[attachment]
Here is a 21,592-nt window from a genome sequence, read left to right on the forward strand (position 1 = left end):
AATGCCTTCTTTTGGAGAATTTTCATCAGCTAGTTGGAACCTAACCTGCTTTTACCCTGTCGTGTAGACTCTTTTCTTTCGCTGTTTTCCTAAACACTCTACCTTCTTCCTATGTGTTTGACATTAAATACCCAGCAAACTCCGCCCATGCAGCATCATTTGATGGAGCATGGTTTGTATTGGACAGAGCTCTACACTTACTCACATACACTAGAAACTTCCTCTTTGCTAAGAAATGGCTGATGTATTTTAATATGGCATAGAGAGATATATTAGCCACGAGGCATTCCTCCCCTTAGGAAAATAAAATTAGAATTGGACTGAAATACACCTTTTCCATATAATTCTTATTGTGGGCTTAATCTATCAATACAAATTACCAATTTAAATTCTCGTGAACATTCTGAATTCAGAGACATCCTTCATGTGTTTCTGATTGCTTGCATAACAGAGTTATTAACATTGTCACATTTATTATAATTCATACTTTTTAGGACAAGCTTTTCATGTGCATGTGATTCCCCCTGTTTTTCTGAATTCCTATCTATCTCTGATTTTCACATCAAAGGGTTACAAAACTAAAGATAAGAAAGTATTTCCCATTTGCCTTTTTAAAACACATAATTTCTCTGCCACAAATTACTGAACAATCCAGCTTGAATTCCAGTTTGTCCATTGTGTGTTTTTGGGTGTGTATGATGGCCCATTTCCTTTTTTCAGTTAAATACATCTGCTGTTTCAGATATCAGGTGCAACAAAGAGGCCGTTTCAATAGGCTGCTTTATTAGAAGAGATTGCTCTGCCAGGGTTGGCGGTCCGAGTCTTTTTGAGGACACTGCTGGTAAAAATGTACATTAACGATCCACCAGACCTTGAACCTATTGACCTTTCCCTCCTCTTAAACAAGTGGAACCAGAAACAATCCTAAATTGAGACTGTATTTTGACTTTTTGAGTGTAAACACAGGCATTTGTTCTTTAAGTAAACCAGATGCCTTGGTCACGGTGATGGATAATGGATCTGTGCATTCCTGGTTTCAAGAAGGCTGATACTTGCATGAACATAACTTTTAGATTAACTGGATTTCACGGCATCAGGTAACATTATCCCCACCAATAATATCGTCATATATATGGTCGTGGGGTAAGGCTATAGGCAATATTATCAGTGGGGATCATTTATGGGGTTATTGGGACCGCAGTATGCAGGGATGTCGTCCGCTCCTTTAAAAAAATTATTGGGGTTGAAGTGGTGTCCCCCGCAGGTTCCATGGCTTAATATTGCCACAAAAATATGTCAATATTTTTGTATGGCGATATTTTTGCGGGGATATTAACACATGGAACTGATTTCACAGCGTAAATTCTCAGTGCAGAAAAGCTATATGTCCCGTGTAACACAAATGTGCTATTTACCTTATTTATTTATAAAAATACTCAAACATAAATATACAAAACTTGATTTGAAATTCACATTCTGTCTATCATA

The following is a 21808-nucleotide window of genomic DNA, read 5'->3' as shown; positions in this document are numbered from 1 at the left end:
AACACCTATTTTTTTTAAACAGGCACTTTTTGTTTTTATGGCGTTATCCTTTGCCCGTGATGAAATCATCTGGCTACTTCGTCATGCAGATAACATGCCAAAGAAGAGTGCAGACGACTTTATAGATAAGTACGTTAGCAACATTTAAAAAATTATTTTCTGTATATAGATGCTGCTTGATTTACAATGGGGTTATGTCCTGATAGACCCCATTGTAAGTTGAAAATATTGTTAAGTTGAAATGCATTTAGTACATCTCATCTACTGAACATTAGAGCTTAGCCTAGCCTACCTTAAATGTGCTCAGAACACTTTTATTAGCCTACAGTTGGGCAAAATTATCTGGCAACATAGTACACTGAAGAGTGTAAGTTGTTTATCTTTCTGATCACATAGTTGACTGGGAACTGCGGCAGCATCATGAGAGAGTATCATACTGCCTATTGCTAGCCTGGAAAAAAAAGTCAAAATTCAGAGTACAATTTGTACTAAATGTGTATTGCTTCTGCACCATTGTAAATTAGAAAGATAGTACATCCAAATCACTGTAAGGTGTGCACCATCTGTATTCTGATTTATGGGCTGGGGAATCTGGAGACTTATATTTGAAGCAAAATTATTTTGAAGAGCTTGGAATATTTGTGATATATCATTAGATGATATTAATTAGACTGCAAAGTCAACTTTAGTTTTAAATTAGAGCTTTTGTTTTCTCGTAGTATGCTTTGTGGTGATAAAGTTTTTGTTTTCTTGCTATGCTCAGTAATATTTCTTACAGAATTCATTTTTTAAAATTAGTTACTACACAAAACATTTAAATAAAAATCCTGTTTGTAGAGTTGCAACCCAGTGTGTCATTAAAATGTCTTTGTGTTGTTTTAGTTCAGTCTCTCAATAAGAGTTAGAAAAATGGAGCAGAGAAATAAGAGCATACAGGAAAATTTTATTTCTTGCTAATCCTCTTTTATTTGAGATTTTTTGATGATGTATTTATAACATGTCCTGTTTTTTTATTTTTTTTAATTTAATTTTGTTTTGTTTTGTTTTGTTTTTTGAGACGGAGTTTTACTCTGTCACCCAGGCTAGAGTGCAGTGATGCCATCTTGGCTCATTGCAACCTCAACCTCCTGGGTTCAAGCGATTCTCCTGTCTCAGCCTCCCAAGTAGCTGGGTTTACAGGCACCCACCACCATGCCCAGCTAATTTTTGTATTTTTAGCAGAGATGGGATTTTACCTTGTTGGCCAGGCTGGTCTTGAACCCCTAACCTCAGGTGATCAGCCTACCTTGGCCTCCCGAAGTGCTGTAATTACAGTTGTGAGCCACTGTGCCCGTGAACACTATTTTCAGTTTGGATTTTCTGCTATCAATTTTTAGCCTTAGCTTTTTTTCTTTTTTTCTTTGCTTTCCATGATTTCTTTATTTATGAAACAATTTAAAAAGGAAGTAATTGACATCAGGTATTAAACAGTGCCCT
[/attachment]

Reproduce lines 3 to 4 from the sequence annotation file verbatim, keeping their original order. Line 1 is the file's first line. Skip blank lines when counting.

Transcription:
The following is a 21808-nucleotide window of genomic DNA, read 5'->3' as shown; positions in this document are numbered from 1 at the left end:
AACACCTATTTTTTTTAAACAGGCACTTTTTGTTTTTATGGCGTTATCCTTTGCCCGTGATGAAATCATCTGGCTACTTCGTCATGCAGATAACATGCCAAAGAAGAGTGCAGACGACTTTATAGATAAGTACGTTAGCAACATTTAAAAAATTATTTTCTGTATATAGATGCTGCTTGATTTACAATGGGGTTATGTCCTGATAGACCCCATTGTAAGTTGAAAATATTGTTAAGTTGAAATGCATTTAGTACATCTCATCTACTGAACATTAGAGCTTAGCCTAGCCTACCTTAAATGTGCTCAGAACACTTTTATTAGCCTACAGTTGGGCAAAATTATCTGGCAACATAGTACACTGAAGAGTGTAAGTTGTTTATCTTTCTGATCACATAGTTGACTGGGAACTGCGGCAGCATCATGAGAGAGTATCATACTGCCTATTGCTAGCCTGGAAAAAAAAGTCAAAATTCAGAGTACAATTTGTACTAAATGTGTATTGCTTCTGCACCATTGTAAATTAGAAAGATAGTACATCCAAATCACTGTAAGGTGTGCACCATCTGTATTCTGATTTATGGGCTGGGGAATCTGGAGACTTATATTTGAAGCAAAATTATTTTGAAGAGCTTGGAATATTTGTGATATATCATTAGATGATATTAATTAGACTGCAAAGTCAACTTTAGTTTTAAATTAGAGCTTTTGTTTTCTCGTAGTATGCTTTGTGGTGATAAAGTTTTTGTTTTCTTGCTATGCTCAGTAATATTTCTTACAGAATTCATTTTTTAAAATTAGTTACTACACAAAACATTTAAATAAAAATCCTGTTTGTAGAGTTGCAACCCAGTGTGTCATTAAAATGTCTTTGTGTTGTTTTAGTTCAGTCTCTCAATAAGAGTTAGAAAAATGGAGCAGAGAAATAAGAGCATACAGGAAAATTTTATTTCTTGCTAATCCTCTTTTATTTGAGATTTTTTGATGATGTATTTATAACATGTCCTGTTTTTTTATTTTTTTTAATTTAATTTTGTTTTGTTTTGTTTTGTTTTTTGAGACGGAGTTTTACTCTGTCACCCAGGCTAGAGTGCAGTGATGCCATCTTGGCTCATTGCAACCTCAACCTCCTGGGTTCAAGCGATTCTCCTGTCTCAGCCTCCCAAGTAGCTGGGTTTACAGGCACCCACCACCATGCCCAGCTAATTTTTGTATTTTTAGCAGAGATGGGATTTTACCTTGTTGGCCAGGCTGGTCTTGAACCCCTAACCTCAGGTGATCAGCCTACCTTGGCCTCCCGAAGTGCTGTAATTACAGTTGTGAGCCACTGTGCCCGTGAACACTATTTTCAGTTTGGATTTTCTGCTATCAATTTTTAGCCTTAGCTTTTTTTCTTTTTTTCTTTGCTTTCCATGATTTCTTTATTTATGAAACAATTTAAAAAGGAAGTAATTGACATCAGGTATTAAACAGTGCCCT